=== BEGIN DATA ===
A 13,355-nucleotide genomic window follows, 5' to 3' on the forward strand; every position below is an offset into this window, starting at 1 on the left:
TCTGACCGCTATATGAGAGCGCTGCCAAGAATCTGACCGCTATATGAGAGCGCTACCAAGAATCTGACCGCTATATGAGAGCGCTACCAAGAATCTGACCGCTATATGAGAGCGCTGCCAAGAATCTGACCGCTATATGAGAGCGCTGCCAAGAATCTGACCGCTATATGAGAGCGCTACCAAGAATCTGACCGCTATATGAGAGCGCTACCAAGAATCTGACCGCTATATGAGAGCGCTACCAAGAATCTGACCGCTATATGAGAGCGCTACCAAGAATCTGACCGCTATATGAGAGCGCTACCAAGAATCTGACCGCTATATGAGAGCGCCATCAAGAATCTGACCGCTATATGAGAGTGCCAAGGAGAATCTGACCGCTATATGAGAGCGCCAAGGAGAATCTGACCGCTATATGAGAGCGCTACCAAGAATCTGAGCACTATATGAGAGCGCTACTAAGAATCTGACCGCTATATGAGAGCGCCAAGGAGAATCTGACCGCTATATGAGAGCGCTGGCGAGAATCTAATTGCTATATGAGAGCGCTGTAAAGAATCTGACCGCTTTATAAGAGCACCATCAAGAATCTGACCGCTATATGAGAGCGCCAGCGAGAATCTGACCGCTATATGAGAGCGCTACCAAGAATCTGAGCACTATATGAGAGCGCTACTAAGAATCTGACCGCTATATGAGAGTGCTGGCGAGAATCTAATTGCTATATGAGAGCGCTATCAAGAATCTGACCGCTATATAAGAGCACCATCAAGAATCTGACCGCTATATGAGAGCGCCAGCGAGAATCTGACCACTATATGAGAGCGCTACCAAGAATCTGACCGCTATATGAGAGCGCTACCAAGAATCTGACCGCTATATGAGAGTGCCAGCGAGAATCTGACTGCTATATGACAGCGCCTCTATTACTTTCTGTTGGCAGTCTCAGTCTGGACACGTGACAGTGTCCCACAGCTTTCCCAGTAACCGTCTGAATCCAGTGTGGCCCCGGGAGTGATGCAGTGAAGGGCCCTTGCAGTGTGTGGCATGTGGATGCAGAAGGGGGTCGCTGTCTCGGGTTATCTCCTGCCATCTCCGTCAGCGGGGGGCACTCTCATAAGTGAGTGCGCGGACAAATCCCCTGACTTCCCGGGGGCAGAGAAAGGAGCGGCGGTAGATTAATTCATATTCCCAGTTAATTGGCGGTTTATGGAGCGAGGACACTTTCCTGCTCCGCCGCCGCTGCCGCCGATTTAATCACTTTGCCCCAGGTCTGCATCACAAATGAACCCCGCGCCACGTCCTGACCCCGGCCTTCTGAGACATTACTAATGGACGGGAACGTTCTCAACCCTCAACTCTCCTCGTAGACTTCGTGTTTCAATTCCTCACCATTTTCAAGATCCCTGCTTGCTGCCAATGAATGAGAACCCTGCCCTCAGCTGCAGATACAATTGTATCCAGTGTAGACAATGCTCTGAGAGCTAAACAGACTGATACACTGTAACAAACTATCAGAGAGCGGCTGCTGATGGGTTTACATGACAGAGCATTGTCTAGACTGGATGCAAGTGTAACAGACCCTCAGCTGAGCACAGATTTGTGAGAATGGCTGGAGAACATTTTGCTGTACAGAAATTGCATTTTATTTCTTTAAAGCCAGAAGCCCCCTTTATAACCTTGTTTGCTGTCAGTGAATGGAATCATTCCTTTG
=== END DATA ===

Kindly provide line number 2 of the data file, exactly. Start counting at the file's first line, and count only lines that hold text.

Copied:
TCTGACCGCTATATGAGAGCGCTGCCAAGAATCTGACCGCTATATGAGAGCGCTACCAAGAATCTGACCGCTATATGAGAGCGCTACCAAGAATCTGACCGCTATATGAGAGCGCTGCCAAGAATCTGACCGCTATATGAGAGCGCTGCCAAGAATCTGACCGCTATATGAGAGCGCTACCAAGAATCTGACCGCTATATGAGAGCGCTACCAAGAATCTGACCGCTATATGAGAGCGCTACCAAGAATCTGACCGCTATATGAGAGCGCTACCAAGAATCTGACCGCTATATGAGAGCGCTACCAAGAATCTGACCGCTATATGAGAGCGCCATCAAGAATCTGACCGCTATATGAGAGTGCCAAGGAGAATCTGACCGCTATATGAGAGCGCCAAGGAGAATCTGACCGCTATATGAGAGCGCTACCAAGAATCTGAGCACTATATGAGAGCGCTACTAAGAATCTGACCGCTATATGAGAGCGCCAAGGAGAATCTGACCGCTATATGAGAGCGCTGGCGAGAATCTAATTGCTATATGAGAGCGCTGTAAAGAATCTGACCGCTTTATAAGAGCACCATCAAGAATCTGACCGCTATATGAGAGCGCCAGCGAGAATCTGACCGCTATATGAGAGCGCTACCAAGAATCTGAGCACTATATGAGAGCGCTACTAAGAATCTGACCGCTATATGAGAGTGCTGGCGAGAATCTAATTGCTATATGAGAGCGCTATCAAGAATCTGACCGCTATATAAGAGCACCATCAAGAATCTGACCGCTATATGAGAGCGCCAGCGAGAATCTGACCACTATATGAGAGCGCTACCAAGAATCTGACCGCTATATGAGAGCGCTACCAAGAATCTGACCGCTATATGAGAGTGCCAGCGAGAATCTGACTGCTATATGACAGCGCCTCTATTACTTTCTGTTGGCAGTCTCAGTCTGGACACGTGACAGTGTCCCACAGCTTTCCCAGTAACCGTCTGAATCCAGTGTGGCCCCGGGAGTGATGCAGTGAAGGGCCCTTGCAGTGTGTGGCATGTGGATGCAGAAGGGGGTCGCTGTCTCGGGTTATCTCCTGCCATCTCCGTCAGCGGGGGGCACTCTCATAAGTGAGTGCGCGGACAAATCCCCTGACTTCCCGGGGGCAGAGAAAGGAGCGGCGGTAGATTAATTCATATTCCCAGTTAATTGGCGGTTTATGGAGCGAGGACACTTTCCTGCTCCGCCGCCGCTGCCGCCGATTTAATCACTTTGCCCCAGGTCTGCATCACAAATGAACCCCGCGCCACGTCCTGACCCCGGCCTTCTGAGACATTACTAATGGACGGGAACGTTCTCAACCCTCAACTCTCCTCGTAGACTTCGTGTTTCAATTCCTCACCATTTTCAAGATCCCTGCTTGCTGCCAATGAATGAGAACCCTGCCCTCAGCTGCAGATACAATTGTATCCAGTGTAGACAATGCTCTGAGAGCTAAACAGACTGATACACTGTAACAAACTATCAGAGAGCGGCTGCTGATGGGTTTACATGACAGAGCATTGTCTAGACTGGATGCAAGTGTAACAGACCCTCAGCTGAGCACAGATTTGTGAGAATGGCTGGAGAACATTTTGCTGTACAGAAATTGCATTTTATTTCTTTAAAGCCAGAAGCCCCCTTTATAACCTTGTTTGCTGTCAGTGAATGGAATCATTCCTTTG